The No-Pull Debate
Recently, WDJ received a letter from Christine Zink, DVM, PhD, DACVP, DACVSMR, who was concerned about the photo in WDJ (on the cover, no less!) of a jogger whose dog, running alongside, was wearing a front-clip-type harness. A sports medicine guru and canine athlete enthusiast, Dr. Zink (and others) posit that no-pull harnesses are detrimental to a dog’s structure and gait – and are especially inappropriate for canine athletes.
In a limited gait analysis study, Dr. Zink observed that dogs wearing no-pull, front clip harnesses bore less weight on their front legs than they normally would – even when the harness wasn’t attached to a leash! In addition, the dogs bore less weight on the leg that was on the far side of where the person walked, even when there was no leash attached; when the dog had a leash attached, it was more significant. This suggests to her that the dog was reacting to the presence of the harness against the leg by pushing harder against it. In all cases, the gait of the front limbs was altered whenever the harness was on.
Dr. Zink explains that these harnesses sit on top of the biceps and supraspinatus tendons, two of the most commonly injured structures in dogs’ forelimbs, particularly in canine athletes. She asserts that, just by logic, one has to assume that the pressure this kind of harness exerts on the dog’s forelimbs in an activity where the dog is supposed to be extending her forelimbs (i.e., running, walking), is not a good idea.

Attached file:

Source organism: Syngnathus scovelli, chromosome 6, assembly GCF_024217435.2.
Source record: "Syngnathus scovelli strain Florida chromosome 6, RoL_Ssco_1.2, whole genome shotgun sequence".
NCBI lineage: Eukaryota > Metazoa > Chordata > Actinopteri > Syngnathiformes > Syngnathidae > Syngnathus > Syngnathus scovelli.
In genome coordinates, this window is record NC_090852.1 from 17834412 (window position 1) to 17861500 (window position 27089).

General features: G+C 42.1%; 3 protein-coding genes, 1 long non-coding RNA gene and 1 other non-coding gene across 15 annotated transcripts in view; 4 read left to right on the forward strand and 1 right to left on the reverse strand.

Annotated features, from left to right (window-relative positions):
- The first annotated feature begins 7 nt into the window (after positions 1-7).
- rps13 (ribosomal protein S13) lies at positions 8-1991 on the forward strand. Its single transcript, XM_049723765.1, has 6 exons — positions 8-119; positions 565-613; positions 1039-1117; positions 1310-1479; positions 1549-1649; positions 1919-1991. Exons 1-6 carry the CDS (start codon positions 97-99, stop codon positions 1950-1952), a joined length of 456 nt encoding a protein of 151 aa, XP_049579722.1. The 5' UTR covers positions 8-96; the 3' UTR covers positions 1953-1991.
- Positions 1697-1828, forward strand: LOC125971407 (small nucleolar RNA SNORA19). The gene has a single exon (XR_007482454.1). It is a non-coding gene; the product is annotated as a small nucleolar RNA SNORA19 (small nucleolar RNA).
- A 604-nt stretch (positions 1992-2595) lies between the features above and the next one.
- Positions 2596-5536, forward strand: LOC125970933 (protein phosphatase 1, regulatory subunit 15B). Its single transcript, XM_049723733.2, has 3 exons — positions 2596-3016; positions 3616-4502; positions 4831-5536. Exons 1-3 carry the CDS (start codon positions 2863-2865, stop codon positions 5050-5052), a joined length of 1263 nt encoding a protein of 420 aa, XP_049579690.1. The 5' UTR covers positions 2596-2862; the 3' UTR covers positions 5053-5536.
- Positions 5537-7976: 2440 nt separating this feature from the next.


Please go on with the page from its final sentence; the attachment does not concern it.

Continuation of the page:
“I do not believe that there is a harness on the market that is nonrestrictive and that also helps the dog not to pull,” says Dr. Zink.” There are however some very nice, well constructed, nonrestrictive harnesses on the market. However, those should not be considered as a method to teach a dog not to pull. In my opinion the real way to get a dog to stop pulling is to train it.”
Taking another position altogether are the thousands of dog trainers and behaviorists who contend that no-pull harnesses save lives, because by giving handlers a mechanical advantage over the dog, they help people who have been unable to train their dogs (for whatever reasons) to walk politely, to walk their dogs anyway.
Whole Dog Journal Training Editor Pat Miller, CBCC-KA, CPDT-KA, comments, “I am a dog trainer/behavior professional with a very specialized concern about helping dogs be well-mannered companions to their humans. I agree that the way to get a dog to stop pulling is to train it. No-pull harnesses provide, in my experience, the least harmful way to give many owners the window of opportunity to reinforce –and thereby train – polite leash walking. An owner can’t train a dog to walk on leash if she is getting dragged off her feet. I will continue to use front-clip harnesses and recommend them to clients, at least until someone comes up with an even safer non-aversive alternative.”
Like so many of our equipment choices, there are cases for and against using a front-clip or other no-pull harness. Each of us must consider the benefits and risks, and make an educated decision based on what is best for us and our own dogs.